Both sides, however, are committing the sin of omission. Because when the
issue is framed as a battle over who "owns" music, the main player--the artist--is entirely missing from the equation. True, the music labels may own the existing catalog for a particular artist or have an agreement that stretches far into the future, but how long will it take artists--especially the up-and-coming young artists upon which the industry feeds--to figure out that they no longer need record companies; that they, as the pivotal piece in this scenario, should control their own destinies?

Clearly, a music industry shakeout is brewing in which some will win and some will lose. But as far as music distribution in the new millennium goes, the times they are a-changing.

Eric Scheirer, an analyst at Forrester Research, estimates that the record labels stand to lose as much as $3.1 billion in new revenues in 2005 alone if they don't get on the digital bandwagon soon. Retailers like Virgin Megastore have even more to lose. As music labels begin bypassing brick-and-mortar retail outlets in favor of online distribution, the effect could so erode profits that these companies would be forced out of business.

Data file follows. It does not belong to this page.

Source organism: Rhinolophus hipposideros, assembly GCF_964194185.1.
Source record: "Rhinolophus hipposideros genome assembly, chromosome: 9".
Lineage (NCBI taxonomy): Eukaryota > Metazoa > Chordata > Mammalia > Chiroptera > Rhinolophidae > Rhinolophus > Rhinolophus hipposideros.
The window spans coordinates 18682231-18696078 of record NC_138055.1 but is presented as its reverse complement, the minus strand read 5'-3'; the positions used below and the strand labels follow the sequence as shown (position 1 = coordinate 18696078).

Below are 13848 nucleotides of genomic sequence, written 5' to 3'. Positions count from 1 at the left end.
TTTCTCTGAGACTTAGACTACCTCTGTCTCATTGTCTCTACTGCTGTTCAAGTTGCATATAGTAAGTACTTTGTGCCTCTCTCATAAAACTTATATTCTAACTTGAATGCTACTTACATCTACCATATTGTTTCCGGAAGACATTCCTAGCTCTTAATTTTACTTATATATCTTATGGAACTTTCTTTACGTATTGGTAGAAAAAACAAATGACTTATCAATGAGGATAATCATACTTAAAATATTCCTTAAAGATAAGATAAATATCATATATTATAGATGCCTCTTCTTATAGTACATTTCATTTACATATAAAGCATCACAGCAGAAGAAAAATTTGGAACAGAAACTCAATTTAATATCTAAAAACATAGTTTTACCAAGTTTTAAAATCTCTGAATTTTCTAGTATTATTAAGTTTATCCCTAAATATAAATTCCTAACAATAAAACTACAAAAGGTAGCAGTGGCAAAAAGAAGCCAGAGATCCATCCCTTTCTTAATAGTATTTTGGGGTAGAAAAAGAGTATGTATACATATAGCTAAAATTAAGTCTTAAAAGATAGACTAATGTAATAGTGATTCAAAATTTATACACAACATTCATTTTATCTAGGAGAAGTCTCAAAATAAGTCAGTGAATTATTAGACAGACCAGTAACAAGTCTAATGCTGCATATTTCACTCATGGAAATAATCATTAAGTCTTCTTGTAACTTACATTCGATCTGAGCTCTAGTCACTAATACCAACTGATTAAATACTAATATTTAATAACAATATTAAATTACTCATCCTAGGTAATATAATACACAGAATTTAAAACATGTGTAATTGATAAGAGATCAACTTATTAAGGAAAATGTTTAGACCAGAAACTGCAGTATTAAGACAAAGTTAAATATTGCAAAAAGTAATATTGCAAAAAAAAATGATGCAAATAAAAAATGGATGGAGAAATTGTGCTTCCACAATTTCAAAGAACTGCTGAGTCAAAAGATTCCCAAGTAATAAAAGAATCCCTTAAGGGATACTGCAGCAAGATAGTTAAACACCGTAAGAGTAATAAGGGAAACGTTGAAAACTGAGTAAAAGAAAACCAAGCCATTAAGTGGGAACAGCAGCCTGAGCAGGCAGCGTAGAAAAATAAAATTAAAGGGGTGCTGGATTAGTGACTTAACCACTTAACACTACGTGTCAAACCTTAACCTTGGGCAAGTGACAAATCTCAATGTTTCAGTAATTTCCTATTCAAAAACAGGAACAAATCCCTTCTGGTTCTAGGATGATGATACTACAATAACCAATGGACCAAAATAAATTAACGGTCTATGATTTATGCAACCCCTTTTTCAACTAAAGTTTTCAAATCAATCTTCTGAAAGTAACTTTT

On the other hand, as new digital distribution models emerge, so do enormous opportunities for collaboration and growth. One model that has been gaining favor is based on subscription services in which consumers pay a flat monthly fee for unlimited Internet access to a wide range of music from many artists. And with the projected increase in broadband penetration, Forrester estimates that 38 percent of homes in the United states will have DSL or cable modems by 2003 as well as paid downloads and pay-per-listen models such as those that are offered by My.MP3.com, and Myplay will become more widespread.

However, at this point, the $54,000 question remains. Is there money to be made for what is presently being given away gratis? And if there is, how? In other words, Napster may have 30 million users, but the company has yet to come up with a viable way to monetize them. Being tied up in the courts for the foreseeable future probably will not help matters either.